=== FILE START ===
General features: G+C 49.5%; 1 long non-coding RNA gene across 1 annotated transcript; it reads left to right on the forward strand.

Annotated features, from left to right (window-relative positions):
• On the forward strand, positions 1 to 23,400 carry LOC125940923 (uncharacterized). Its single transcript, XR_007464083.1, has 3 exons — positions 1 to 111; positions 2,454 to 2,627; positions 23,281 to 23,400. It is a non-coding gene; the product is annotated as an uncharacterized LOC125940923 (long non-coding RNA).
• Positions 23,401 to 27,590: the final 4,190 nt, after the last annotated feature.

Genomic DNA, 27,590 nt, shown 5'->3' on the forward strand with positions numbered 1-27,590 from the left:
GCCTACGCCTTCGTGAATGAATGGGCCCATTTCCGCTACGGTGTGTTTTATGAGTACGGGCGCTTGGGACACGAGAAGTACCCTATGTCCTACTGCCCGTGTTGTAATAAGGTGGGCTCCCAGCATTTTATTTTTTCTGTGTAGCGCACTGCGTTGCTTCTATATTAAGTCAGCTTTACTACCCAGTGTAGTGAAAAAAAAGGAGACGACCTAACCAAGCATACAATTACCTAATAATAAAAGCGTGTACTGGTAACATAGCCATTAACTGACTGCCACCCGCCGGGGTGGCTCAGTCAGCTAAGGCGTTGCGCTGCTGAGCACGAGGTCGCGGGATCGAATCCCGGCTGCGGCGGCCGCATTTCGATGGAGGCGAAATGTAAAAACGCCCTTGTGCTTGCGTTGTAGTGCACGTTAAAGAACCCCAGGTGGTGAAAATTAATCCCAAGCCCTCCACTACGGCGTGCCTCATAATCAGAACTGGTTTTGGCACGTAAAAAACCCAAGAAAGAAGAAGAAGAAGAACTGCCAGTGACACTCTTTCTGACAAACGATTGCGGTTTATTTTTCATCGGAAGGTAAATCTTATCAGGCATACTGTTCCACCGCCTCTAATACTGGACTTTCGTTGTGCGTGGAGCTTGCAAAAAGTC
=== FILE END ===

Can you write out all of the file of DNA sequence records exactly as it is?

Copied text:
General features: G+C 49.5%; 1 long non-coding RNA gene across 1 annotated transcript; it reads left to right on the forward strand.

Annotated features, from left to right (window-relative positions):
• On the forward strand, positions 1 to 23,400 carry LOC125940923 (uncharacterized). Its single transcript, XR_007464083.1, has 3 exons — positions 1 to 111; positions 2,454 to 2,627; positions 23,281 to 23,400. It is a non-coding gene; the product is annotated as an uncharacterized LOC125940923 (long non-coding RNA).
• Positions 23,401 to 27,590: the final 4,190 nt, after the last annotated feature.

Genomic DNA, 27,590 nt, shown 5'->3' on the forward strand with positions numbered 1-27,590 from the left:
GCCTACGCCTTCGTGAATGAATGGGCCCATTTCCGCTACGGTGTGTTTTATGAGTACGGGCGCTTGGGACACGAGAAGTACCCTATGTCCTACTGCCCGTGTTGTAATAAGGTGGGCTCCCAGCATTTTATTTTTTCTGTGTAGCGCACTGCGTTGCTTCTATATTAAGTCAGCTTTACTACCCAGTGTAGTGAAAAAAAAGGAGACGACCTAACCAAGCATACAATTACCTAATAATAAAAGCGTGTACTGGTAACATAGCCATTAACTGACTGCCACCCGCCGGGGTGGCTCAGTCAGCTAAGGCGTTGCGCTGCTGAGCACGAGGTCGCGGGATCGAATCCCGGCTGCGGCGGCCGCATTTCGATGGAGGCGAAATGTAAAAACGCCCTTGTGCTTGCGTTGTAGTGCACGTTAAAGAACCCCAGGTGGTGAAAATTAATCCCAAGCCCTCCACTACGGCGTGCCTCATAATCAGAACTGGTTTTGGCACGTAAAAAACCCAAGAAAGAAGAAGAAGAAGAACTGCCAGTGACACTCTTTCTGACAAACGATTGCGGTTTATTTTTCATCGGAAGGTAAATCTTATCAGGCATACTGTTCCACCGCCTCTAATACTGGACTTTCGTTGTGCGTGGAGCTTGCAAAAAGTC